From his father, Andy inherited Casa Blanca and the Santa Rosa ranch, which consisted of 100 acres. He still owns 40 head of cattle, six horses and chickens. He sells the cattle as beef in Baja California and he plants oats and hay (up to 900 bales) to feed the cattle. Andy also hosts ’roundups’ where friends and family gather to brand the cattle, roast a pig and enjoy a barbecue. Often skilled musicians, such as mariachi come to play their music for the crowd.

Philip Crosthwaite: The Mexicanized Gringo

During the 1830s until the U.S.-Mexican War in 1846, many American and European seamen and traders came to the Californias. The Irishman Philip Crosthwaite was one of these men. He fought in the U.S.-Mexican War and thereafter became quite prominent, holding political offices and owning vast tracts of land. His descendants remain in San Ysidro and Chula Vista today. They also still own land in Baja California and raise cattle.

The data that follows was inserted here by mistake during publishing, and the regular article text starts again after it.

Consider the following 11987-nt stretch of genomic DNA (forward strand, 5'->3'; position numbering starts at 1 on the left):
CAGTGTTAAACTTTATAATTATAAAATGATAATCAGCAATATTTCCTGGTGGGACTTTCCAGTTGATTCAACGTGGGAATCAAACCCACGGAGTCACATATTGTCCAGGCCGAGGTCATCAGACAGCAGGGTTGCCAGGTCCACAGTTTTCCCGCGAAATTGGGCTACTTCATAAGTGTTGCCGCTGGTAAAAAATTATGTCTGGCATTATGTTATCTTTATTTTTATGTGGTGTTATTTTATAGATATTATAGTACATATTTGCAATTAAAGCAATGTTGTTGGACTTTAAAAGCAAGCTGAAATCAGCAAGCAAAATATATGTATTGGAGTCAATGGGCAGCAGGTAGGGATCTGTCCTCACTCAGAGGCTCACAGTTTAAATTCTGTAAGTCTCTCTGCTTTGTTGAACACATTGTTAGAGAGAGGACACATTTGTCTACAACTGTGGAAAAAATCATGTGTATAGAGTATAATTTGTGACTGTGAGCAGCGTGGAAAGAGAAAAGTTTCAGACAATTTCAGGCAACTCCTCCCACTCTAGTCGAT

Born in Ireland Philip Crosthwaite he came to the East Coast in 1845. A friend encouraged him to take a short sea voyage and together they hopped on board the Hopewell in Rhode Island. Philip assumed they were on their way to a fishing trip in the Newfoundland banks, but after they reached the open sea, he realized the ship was headed for San Francisco. When the ship finally stopped in San Diego, Philip stepped off and wanted to find a way back to the East Coast. However, the very next ship had no vacant seats, so Philip remained in San Diego and became an otter hunter.